When playing golf, have you ever noticed how quickly one bad hole can lead to a complete unraveling of your game? It could be that you’ve become reacquainted with an old friend – the slice – or maybe you’ve caught a case of the putting yips. These things are tough to fix on the golf course. There’s no time or place to practice.
Worse yet, if your game continues trending downward you become frustrated, which only makes matters worse. You start to grip the clubs tighter, leading to an array of even worse shots and results – and your mind fills with distracting chatter, throwing off your rhythm. I speak from experience on this.
This happens to many sales organizations at the end of the year. I haven’t come up with a trendy nickname or cliché for it, but it certainly deserves one.
The End-of-Year Crunch
As you face the end of the year, you probably start pushing for strong results. As a sales leader, you’ve probably done the following:
- Taken stock of how much more you have to sell to hit your annual goal, plan or budget.
- Dissected your funnel to determine if the depth and quality of your sales opportunities will support your goal.
- Reallocated your time to focus on certain areas, like finding low-hanging fruit or squeezing whatever you have in the funnel until it either crumbles or runs for its life.
- Scheduled a consistent series of deal (account) reviews, 1:1 progress discussions and other performance checkpoints with your sales reps.
Unfortunately, by the time January 1st rolls around, you and your sales team are worn out. Everyone is mentally and physically exhausted by the time you need to start over. Reality is, you truly need to rejuvenate and fill the tank again. The transition from the end-of-year to the new year can cost your sales organization two to three months of sales productivity.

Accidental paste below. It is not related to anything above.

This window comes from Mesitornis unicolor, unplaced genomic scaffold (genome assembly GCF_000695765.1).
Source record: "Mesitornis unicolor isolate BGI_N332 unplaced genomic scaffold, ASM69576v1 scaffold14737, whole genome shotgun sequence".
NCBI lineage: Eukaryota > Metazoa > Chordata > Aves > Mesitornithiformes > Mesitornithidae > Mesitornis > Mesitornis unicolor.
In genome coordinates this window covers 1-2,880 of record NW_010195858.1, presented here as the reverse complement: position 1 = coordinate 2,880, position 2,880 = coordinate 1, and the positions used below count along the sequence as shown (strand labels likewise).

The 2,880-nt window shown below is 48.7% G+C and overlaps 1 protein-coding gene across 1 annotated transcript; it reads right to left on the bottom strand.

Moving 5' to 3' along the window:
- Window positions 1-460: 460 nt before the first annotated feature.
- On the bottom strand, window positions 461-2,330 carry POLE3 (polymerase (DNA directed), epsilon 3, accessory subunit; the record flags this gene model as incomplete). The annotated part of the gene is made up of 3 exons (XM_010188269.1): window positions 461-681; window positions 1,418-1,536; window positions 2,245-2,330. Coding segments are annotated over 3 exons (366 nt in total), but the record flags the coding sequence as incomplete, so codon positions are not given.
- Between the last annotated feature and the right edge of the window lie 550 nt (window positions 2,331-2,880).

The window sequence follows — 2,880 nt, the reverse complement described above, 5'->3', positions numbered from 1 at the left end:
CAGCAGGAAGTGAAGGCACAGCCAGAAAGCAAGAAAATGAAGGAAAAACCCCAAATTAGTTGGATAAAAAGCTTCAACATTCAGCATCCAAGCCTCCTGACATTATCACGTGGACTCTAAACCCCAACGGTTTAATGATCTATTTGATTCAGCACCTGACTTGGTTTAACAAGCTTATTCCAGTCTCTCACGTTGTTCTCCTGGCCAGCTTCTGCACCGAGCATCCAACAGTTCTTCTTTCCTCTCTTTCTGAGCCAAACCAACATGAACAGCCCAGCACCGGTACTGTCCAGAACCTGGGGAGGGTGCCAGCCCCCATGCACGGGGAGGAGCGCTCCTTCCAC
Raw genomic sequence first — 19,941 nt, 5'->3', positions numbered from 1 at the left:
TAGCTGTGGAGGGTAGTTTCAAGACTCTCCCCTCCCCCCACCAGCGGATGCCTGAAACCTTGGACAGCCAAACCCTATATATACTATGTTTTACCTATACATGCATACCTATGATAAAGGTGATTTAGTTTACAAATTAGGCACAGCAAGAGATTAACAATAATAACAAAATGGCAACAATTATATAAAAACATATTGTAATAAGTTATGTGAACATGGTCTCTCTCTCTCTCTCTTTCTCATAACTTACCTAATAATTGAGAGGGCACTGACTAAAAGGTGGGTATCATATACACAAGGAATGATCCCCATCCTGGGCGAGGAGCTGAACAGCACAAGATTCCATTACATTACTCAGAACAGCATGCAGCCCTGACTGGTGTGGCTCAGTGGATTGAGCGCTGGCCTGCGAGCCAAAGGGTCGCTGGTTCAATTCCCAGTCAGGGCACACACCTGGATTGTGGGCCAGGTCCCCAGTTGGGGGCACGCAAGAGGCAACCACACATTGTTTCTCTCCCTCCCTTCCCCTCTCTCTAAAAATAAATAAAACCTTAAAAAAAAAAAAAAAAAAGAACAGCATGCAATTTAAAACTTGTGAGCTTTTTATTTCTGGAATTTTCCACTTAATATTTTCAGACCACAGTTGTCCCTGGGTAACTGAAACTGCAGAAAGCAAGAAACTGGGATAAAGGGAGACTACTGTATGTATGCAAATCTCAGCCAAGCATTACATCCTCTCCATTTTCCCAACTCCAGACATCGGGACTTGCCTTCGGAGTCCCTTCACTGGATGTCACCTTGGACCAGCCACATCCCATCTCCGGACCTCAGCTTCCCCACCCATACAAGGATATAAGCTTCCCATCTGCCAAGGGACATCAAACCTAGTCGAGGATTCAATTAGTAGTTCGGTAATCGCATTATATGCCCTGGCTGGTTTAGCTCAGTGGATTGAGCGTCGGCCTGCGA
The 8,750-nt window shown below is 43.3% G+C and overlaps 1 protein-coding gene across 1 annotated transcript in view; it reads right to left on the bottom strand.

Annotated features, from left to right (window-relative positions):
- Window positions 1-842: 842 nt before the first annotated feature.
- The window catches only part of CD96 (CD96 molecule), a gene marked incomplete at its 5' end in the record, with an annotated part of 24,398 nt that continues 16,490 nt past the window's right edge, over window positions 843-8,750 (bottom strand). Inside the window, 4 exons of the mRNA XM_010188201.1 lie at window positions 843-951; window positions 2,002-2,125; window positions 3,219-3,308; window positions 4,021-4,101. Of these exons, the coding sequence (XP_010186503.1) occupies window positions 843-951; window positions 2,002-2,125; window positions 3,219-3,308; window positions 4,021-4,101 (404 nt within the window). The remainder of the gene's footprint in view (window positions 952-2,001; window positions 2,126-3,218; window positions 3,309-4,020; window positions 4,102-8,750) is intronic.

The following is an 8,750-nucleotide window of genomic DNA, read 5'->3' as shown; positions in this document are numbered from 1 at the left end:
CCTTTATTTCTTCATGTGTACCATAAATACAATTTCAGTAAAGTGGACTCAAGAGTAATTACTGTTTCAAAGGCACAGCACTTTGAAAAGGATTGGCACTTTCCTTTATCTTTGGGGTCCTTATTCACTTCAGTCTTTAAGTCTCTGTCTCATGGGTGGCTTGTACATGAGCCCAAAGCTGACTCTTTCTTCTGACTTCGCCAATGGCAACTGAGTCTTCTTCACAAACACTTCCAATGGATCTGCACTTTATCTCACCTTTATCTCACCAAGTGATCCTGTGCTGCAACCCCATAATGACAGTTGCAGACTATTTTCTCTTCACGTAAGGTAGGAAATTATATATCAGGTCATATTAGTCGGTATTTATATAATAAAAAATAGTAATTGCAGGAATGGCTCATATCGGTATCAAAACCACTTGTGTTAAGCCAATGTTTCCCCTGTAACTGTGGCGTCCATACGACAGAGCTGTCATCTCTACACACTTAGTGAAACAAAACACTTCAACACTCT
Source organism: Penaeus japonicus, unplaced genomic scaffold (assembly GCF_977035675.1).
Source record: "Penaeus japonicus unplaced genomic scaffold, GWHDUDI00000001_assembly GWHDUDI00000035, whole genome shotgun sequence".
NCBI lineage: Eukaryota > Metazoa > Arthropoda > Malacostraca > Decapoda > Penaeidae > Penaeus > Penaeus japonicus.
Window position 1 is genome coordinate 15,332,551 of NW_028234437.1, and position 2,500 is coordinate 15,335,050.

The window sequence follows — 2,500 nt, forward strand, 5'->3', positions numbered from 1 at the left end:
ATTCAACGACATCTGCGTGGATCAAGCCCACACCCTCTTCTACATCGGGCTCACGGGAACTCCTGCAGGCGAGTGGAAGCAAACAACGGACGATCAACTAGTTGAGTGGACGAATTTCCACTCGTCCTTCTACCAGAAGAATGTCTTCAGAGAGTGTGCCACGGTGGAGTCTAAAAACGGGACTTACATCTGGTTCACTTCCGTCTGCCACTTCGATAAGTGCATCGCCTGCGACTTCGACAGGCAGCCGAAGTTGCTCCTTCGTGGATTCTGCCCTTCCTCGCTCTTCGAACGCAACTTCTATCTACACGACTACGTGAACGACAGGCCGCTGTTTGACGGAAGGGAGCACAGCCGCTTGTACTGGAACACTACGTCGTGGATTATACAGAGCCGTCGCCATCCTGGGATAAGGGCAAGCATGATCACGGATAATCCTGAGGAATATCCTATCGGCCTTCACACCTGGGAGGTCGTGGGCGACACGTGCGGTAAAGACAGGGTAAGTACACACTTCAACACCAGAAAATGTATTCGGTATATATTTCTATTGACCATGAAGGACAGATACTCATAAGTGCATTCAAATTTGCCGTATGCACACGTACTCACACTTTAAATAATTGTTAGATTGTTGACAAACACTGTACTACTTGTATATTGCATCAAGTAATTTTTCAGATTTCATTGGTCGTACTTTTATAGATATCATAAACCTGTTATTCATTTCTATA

What Happens When Your Sales Team Burns Out
Next year’s pipeline is reduced to a trickle.
You’re so focused on a strong end-of-year finish that you take your eye off planning for next year. As a result, you end up playing catch-up from day one of the new year. If your sales cycle is more than two months you’re already starting at a disadvantage.
Your team becomes unproductive and unfocused.
The end-of-year sprint takes a lot of your focus and that of your sales team. There’s little left but recovery the first 60 days of the new year. Swinging hard with all that urgency is mentally and physically exhausting, and if the score doesn’t match the effort, then what?
You teach the wrong lessons.
The only lesson you and your sales team learn is that doing more of the same with more urgency is a good plan of attack. It reinforces bad habits because, in the short-term, the effort can appear to have worked. If success is measured in terms of effort, focus or short-term results, it can be perceived — falsely — as effective.
You repeat the cycle.
You start the whole sales cycle over again. You condensed twelve months of sales productivity into ten months. That’s like playing a golf tournament where your score is based on 24 holes and everyone else’s is based on 18. At some point in the last four to five months of the year, you’ll start gripping again.
How to Handle End of Year Pressures, and Still Have Energy Left for the Next Cycle
Stop gripping the club so tightly.
Avoid the tendency to approach the sales process more aggressively and with greater urgency. If the underlying mechanics of your sales approach are weak and the routine (swing) is ineffective, you won’t achieve your goals. You’ll end up swinging harder and with too many thoughts cluttering your head and interfering with your game.
Focus only on mission-critical opportunities.
As a sales leader, identify the short-term opportunities worth the most focus. Create an actionable list of next steps or questions, per deal, with each of your sales team members. Focus on the questions needed to be asked. The following two questions can really shake out the 50/50 shots:
Why does the decision-maker need to take this particular action this year?
Can he or she push this decision to next year?